Stefanyshyn: I really want to applaud the drivers for getting together and coming to talk to us. We do talk to them but, as you can imagine, when you talk to them they all have different opinions. It is hard to get a consensus. They came in and they were pretty thoughtful. They thought about for a bit and as a group they told us these were the things they wanted to see. A few of them in the group had a different opinion and you could see that come out. In general they were together and we listened to them. That was an important input for us. You hit it correctly though. We worked on the engine but we can’t just think about the engine change. This is a whole system of engine and aerodynamics together. We have to look at the solution as a holistic solution. What we were doing, and it became very evident in Michigan, the drivers said they wanted to do something with low downforce, Carl Edwards especially, so we decided to do it in Michigan. So we took some of the aerodynamic devices off of the cars and, with Michigan being one of our longer tracks, they were hitting 225 mph at the end of the straightaway with a different gear than we have today. If we used the gear we have today they probably would have hit 227 and that was with a 3.5 inch spoiler. If we’d have gone to a two inch spoiler they probably would eclipsed 230 mph. That was an indicator to us that the car, without a lot of aerodynamic devices on it, is capable of hitting 230 mph. To us that is a bit concerning, not only from a driver safety perspective but for the safety of the fans as well. It was an indicator to us that our engineers have done wonderful work over time to continue to elevate the power and increase the power, so the speeds have gone up. We use spoilers to slow the cars down so, when we optimize the power and take the spoiler down we give them some of that speed back. It is really a rebalancing by taking drag off so that we virtually end up in about the same place. It is aligned well that, when we take the spoiler off we take some downforce off which is an indicator that we can investigate the low downforce world. We have to be careful though because Michigan is one track. It has a very forgiving surface, it has very big turns with generous radii, the banking is very good so this is an investigation that we’ll have to look at some of the tougher tracks too. Basing the solution just on Michigan would not be a wise thing to do. We need to look at all of our tracks to see if there is a solution. We may end up that we may need to have a couple of different aero packages depending on which track we are at.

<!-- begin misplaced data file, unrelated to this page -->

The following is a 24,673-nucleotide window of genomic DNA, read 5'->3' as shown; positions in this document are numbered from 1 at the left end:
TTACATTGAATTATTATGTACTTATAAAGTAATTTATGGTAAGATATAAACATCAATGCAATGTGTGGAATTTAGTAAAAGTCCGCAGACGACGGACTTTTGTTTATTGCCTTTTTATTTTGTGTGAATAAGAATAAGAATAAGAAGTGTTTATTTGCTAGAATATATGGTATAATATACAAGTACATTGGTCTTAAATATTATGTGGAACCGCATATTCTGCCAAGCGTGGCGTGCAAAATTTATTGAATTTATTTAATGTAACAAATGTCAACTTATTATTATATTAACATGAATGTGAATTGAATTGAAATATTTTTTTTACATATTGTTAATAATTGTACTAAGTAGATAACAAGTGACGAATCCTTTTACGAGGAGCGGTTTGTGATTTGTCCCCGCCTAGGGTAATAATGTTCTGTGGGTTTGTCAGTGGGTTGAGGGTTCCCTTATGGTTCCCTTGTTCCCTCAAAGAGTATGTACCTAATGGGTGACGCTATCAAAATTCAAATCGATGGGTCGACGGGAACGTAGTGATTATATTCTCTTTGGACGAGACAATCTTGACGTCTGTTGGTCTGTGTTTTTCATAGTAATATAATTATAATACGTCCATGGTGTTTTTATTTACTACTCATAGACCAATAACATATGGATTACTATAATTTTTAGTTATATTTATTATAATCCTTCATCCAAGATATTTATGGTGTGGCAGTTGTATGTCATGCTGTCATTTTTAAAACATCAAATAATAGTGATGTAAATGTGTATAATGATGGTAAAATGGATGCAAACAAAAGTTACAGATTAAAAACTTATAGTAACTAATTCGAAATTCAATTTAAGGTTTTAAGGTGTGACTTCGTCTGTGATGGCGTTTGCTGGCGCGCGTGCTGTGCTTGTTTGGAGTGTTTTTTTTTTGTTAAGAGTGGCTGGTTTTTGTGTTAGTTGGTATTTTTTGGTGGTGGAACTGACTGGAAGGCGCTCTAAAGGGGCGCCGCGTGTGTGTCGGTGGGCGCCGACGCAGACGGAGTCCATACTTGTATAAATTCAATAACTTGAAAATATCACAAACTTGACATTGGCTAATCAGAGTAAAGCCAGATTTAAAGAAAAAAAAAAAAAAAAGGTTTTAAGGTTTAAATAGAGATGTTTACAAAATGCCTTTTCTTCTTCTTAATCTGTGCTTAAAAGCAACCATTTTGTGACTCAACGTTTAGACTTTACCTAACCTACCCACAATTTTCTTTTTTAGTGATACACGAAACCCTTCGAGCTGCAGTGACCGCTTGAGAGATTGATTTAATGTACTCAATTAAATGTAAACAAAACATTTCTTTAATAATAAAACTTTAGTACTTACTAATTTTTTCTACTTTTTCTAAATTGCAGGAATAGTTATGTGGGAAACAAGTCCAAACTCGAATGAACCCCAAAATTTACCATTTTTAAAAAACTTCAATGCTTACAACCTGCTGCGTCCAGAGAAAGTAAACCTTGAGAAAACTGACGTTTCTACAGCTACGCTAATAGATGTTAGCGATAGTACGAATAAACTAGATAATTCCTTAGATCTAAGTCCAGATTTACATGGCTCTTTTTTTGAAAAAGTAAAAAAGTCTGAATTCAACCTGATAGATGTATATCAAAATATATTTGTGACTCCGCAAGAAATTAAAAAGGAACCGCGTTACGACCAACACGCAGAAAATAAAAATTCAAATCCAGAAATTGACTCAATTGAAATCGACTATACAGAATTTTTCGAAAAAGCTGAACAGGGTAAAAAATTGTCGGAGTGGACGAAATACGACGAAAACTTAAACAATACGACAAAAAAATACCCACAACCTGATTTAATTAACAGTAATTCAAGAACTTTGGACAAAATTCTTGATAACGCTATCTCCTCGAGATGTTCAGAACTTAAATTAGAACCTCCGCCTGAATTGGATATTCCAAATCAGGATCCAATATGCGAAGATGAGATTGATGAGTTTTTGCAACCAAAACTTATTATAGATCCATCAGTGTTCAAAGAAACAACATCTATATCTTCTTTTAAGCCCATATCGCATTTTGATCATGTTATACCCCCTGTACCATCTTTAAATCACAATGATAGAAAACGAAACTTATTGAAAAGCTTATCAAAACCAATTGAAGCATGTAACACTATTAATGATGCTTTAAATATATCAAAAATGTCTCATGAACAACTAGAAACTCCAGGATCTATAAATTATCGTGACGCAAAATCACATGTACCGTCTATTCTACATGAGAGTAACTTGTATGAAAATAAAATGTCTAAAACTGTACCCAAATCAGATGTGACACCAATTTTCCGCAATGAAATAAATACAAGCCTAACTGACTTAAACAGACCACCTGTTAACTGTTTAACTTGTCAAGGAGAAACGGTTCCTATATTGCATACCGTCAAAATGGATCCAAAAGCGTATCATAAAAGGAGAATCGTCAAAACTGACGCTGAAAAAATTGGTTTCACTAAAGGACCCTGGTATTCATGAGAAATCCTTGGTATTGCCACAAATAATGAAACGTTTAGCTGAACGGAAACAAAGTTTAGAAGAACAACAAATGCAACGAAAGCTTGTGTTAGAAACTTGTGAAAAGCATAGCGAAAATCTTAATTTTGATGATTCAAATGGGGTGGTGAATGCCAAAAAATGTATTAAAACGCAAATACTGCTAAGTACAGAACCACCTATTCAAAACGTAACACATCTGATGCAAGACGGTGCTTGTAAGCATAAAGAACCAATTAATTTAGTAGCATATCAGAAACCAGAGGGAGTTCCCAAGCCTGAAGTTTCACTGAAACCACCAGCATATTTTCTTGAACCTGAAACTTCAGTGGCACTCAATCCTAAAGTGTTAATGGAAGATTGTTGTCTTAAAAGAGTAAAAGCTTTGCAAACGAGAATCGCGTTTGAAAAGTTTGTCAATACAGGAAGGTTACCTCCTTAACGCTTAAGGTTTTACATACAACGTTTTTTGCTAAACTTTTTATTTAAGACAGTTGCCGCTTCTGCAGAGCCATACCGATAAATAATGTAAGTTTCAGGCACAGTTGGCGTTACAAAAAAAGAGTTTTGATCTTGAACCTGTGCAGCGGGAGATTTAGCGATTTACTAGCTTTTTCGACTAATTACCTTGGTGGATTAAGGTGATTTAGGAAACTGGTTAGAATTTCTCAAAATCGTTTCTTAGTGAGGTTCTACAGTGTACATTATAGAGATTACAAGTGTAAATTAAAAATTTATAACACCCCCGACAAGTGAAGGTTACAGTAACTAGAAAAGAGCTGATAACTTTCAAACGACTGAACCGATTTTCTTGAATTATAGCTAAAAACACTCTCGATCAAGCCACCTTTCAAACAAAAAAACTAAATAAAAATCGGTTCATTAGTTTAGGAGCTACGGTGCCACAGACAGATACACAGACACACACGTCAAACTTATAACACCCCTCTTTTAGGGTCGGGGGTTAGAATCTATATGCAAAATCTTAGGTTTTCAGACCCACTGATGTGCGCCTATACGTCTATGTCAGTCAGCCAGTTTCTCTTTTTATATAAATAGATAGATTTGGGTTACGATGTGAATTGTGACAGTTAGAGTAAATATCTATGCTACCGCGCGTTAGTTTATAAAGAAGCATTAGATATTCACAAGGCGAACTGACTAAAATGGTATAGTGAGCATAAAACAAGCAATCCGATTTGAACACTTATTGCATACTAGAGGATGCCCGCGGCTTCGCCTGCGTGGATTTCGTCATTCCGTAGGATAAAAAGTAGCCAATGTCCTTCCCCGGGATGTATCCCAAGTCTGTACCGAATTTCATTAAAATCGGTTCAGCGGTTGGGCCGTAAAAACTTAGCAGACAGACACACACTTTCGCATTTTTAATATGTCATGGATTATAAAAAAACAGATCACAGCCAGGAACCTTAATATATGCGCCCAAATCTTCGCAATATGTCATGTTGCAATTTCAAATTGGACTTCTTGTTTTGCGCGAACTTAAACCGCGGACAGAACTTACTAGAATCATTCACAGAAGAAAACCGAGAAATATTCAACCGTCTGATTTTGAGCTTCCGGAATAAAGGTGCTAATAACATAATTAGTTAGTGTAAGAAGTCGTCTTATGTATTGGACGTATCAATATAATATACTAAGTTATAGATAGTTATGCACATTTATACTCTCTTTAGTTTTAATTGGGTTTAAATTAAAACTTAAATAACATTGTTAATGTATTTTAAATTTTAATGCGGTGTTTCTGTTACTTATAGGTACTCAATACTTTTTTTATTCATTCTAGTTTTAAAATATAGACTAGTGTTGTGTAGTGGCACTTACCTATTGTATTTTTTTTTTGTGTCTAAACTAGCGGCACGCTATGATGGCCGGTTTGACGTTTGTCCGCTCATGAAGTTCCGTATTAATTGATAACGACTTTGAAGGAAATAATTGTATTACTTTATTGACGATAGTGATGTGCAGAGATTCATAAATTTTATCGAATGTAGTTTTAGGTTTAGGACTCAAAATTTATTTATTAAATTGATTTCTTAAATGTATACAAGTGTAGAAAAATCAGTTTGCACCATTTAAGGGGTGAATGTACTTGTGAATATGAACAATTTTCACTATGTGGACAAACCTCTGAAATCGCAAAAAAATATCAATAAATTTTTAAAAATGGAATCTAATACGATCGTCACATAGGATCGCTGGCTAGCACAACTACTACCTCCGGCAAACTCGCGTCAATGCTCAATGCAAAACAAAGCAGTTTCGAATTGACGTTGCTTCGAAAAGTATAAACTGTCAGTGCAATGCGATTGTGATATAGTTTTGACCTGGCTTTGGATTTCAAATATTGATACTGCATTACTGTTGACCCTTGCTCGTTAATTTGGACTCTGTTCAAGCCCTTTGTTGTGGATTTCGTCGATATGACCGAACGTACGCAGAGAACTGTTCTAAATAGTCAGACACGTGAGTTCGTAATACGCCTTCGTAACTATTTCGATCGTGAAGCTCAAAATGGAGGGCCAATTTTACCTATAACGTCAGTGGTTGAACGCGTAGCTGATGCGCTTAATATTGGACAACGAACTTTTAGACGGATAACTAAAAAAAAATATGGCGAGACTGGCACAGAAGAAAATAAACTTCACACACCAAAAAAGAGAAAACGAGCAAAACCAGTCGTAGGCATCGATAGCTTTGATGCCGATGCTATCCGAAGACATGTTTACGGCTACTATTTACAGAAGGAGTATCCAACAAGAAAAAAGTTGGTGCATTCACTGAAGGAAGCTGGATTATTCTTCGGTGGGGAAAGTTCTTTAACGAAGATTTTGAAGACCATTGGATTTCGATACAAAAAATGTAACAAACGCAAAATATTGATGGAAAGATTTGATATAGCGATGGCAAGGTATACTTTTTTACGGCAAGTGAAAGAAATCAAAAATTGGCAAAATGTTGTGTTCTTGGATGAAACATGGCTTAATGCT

Neff: You talk about a balancing act, we’re also going to reduce the radiator pan to 38 inches. That is at the front of the car. Should we assume that is to balance out the overall downforce reduction from the back of the car to the front or were those two changes independent of each other?